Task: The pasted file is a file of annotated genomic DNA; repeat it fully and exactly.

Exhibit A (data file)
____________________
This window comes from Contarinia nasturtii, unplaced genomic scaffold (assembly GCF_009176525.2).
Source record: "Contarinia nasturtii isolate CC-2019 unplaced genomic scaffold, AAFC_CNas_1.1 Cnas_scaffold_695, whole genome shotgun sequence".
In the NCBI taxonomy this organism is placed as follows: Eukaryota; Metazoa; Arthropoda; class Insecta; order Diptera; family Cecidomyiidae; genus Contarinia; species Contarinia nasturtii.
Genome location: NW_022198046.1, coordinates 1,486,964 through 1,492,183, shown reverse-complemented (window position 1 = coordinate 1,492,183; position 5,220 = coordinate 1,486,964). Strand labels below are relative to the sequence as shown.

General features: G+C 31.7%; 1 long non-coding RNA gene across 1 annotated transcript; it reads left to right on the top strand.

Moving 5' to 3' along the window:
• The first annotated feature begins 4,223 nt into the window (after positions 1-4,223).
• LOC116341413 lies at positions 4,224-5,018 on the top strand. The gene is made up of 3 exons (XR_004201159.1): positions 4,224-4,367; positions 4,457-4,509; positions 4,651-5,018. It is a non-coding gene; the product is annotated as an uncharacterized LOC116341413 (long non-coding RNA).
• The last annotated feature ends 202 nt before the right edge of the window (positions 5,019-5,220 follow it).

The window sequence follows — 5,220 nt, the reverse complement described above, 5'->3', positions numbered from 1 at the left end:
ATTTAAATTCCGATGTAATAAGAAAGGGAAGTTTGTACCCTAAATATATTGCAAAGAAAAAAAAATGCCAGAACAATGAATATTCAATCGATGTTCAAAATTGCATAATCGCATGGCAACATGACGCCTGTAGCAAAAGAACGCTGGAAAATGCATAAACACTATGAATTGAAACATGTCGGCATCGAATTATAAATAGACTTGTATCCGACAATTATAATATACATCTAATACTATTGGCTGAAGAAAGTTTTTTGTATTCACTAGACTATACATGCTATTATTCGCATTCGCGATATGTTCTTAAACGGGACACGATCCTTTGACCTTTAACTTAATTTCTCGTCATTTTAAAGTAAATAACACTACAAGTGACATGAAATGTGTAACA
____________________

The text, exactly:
This window comes from Contarinia nasturtii, unplaced genomic scaffold (assembly GCF_009176525.2).
Source record: "Contarinia nasturtii isolate CC-2019 unplaced genomic scaffold, AAFC_CNas_1.1 Cnas_scaffold_695, whole genome shotgun sequence".
In the NCBI taxonomy this organism is placed as follows: Eukaryota; Metazoa; Arthropoda; class Insecta; order Diptera; family Cecidomyiidae; genus Contarinia; species Contarinia nasturtii.
Genome location: NW_022198046.1, coordinates 1,486,964 through 1,492,183, shown reverse-complemented (window position 1 = coordinate 1,492,183; position 5,220 = coordinate 1,486,964). Strand labels below are relative to the sequence as shown.

General features: G+C 31.7%; 1 long non-coding RNA gene across 1 annotated transcript; it reads left to right on the top strand.

Moving 5' to 3' along the window:
• The first annotated feature begins 4,223 nt into the window (after positions 1-4,223).
• LOC116341413 lies at positions 4,224-5,018 on the top strand. The gene is made up of 3 exons (XR_004201159.1): positions 4,224-4,367; positions 4,457-4,509; positions 4,651-5,018. It is a non-coding gene; the product is annotated as an uncharacterized LOC116341413 (long non-coding RNA).
• The last annotated feature ends 202 nt before the right edge of the window (positions 5,019-5,220 follow it).

The window sequence follows — 5,220 nt, the reverse complement described above, 5'->3', positions numbered from 1 at the left end:
ATTTAAATTCCGATGTAATAAGAAAGGGAAGTTTGTACCCTAAATATATTGCAAAGAAAAAAAAATGCCAGAACAATGAATATTCAATCGATGTTCAAAATTGCATAATCGCATGGCAACATGACGCCTGTAGCAAAAGAACGCTGGAAAATGCATAAACACTATGAATTGAAACATGTCGGCATCGAATTATAAATAGACTTGTATCCGACAATTATAATATACATCTAATACTATTGGCTGAAGAAAGTTTTTTGTATTCACTAGACTATACATGCTATTATTCGCATTCGCGATATGTTCTTAAACGGGACACGATCCTTTGACCTTTAACTTAATTTCTCGTCATTTTAAAGTAAATAACACTACAAGTGACATGAAATGTGTAACA